The Fine Art of De-spooking
By Frank R. Bell
When I first arrived at the Rocky Mountain Training Center in Larkspur, Colorado, I thought I had plenty of experience with spooky horses. Starting the catty Argentine thoroughbreds for polo had certainly been challenging. Even my own Anglo/Arab had left me in the air several times. But nothing prepared me for the lightning speed that typified the Arabians. These horses could flinch sideways or reverse at a dead run. Without a decent seat and balance to match, it would have been a lot of long walks to the barn. It all really hit home while watching a video of the finish of a hundred-mile endurance race. Coming down off the mountain at a moderate pace after a hundred miles I witnessed mature horses still spooking! Then and there I committed to making a project of this phenomenon, common to all and chronic to some.
Self-preservation is clearly the reason for spooking. If we were to take that away, we would be riding very dangerous animals. That self-preservation is what allows us to trust our horses in umpteen dangerous situations. That same horse that spooks also takes us across fields filled with boulders and leg breaking holes. Is it fair to get upset or beat that same animal when he is legitimately afraid? I choose to respect it, once we have built a working rapport.
Nurturing the Horse
I view this topic much like child rearing. Though I have no children of my own, I can certainly imagine nurturing a child through a scary time. And I sure wouldn't get upset or scold a child for being afraid. Instead, I would be right there to support and help. Well, to me it's exactly the same with a horse. From the moment I make first contact with that horse, I am building a mutual level of trust and confidence, not dominance. I want that horse tolook to me when bothered, because he knows I'll be there.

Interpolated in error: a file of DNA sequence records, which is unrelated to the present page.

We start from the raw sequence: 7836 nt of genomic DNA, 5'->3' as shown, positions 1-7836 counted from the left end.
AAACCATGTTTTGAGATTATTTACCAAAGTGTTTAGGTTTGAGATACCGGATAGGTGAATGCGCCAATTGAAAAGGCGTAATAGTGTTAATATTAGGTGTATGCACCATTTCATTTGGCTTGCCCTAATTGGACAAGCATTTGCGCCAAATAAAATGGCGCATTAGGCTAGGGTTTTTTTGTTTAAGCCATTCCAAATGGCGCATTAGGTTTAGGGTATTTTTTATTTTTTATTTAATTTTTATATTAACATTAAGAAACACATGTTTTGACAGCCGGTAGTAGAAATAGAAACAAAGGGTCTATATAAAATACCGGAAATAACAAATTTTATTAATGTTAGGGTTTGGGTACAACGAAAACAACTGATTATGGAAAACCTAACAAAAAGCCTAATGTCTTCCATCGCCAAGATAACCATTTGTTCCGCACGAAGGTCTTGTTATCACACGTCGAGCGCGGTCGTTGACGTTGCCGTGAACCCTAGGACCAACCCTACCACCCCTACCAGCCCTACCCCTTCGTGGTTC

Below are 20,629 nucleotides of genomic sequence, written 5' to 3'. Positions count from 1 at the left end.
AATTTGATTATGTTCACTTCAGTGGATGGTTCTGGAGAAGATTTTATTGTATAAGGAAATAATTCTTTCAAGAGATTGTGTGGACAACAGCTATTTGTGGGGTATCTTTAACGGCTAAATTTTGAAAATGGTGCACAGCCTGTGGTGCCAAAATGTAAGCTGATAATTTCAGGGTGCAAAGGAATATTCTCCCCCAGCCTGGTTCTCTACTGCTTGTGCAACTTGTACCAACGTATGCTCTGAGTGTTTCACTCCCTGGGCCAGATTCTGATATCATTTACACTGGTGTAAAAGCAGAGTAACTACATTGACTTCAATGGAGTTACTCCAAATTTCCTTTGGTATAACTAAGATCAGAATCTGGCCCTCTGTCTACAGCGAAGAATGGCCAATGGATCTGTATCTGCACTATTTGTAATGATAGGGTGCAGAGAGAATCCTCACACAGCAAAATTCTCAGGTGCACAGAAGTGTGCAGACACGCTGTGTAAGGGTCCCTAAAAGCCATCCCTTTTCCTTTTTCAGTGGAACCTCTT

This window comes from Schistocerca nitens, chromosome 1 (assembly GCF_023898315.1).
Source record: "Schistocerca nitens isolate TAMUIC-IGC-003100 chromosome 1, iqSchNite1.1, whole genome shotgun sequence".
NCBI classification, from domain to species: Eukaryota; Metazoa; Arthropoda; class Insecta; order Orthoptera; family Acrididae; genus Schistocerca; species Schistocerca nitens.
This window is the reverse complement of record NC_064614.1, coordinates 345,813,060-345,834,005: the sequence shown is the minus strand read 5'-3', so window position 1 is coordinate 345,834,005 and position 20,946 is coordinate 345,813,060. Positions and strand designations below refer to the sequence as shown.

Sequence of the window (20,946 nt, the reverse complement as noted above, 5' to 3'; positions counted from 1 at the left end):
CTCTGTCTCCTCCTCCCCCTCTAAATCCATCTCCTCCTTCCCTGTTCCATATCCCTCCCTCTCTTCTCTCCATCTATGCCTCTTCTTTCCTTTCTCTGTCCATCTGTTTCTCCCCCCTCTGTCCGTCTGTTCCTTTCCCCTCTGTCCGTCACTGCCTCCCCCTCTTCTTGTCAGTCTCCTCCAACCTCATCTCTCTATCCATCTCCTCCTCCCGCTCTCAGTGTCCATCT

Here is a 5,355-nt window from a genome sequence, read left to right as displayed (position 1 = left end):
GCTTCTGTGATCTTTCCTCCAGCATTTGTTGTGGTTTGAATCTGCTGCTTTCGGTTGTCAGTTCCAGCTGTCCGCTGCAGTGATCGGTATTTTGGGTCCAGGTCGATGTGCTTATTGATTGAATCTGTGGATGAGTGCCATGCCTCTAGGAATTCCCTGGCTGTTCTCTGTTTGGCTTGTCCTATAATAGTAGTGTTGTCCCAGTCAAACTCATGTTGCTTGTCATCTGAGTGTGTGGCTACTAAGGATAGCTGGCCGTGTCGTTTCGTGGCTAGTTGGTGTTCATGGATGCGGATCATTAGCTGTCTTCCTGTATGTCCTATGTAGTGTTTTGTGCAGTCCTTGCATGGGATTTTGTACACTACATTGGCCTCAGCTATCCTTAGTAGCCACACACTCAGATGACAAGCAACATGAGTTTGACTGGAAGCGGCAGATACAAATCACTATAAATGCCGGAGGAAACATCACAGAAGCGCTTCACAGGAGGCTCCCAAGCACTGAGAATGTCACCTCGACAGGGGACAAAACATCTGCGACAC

To develop this mutual confidence, we need to be friends first. I search for those places they all love to be scratched, rubbed stroked etc. I call it search touching. I try to kind of put the horse in a trance by zeroing in on just what feels best to the horse. It's a searching process and the horse will tell you when he really likes something and conversely, when not. I deliberately ask him to get into vulnerable positions. A horse's head with his nose to the ground or touching his side with his nose is a trusting, relaxed animal. There are too many of these positions to list, so get creative. When he starts working his mouth and licking his lips, he's getting relaxed and it's sinking in, a great sign. Just think about the horse that can, at a suggestion, bend his head around to the girth as the handler covers his outside eye. This is big league trust.
The rest of the world does not exist. 'Just the two of us. We can make it if we try.'
From here it's simply a building block process. Find those uncomfortable places and help the horse through it. Can he tolerate the lead rope doing circles over his head, behind his back legs, or around his legs first while standing, then moving? When saddling, bring the blanket or pad up the neck over his head. If he handles that, leave it over his head blocking his eyesight, first momentarily, then longer. Now take a discovery walk and deliberately find something scary. When he puts on the brakes, stroke his neck, talk soothingly, and ask the head to drop, then to the side. Reinforce the earlier maneuvers that developed the initial trust. Help the horse learn that there is nothing to be afraid of. Search for discomfort, don't avoid it, and then nurture through. Watch for the mouth working; it's a sure sign he's working through it.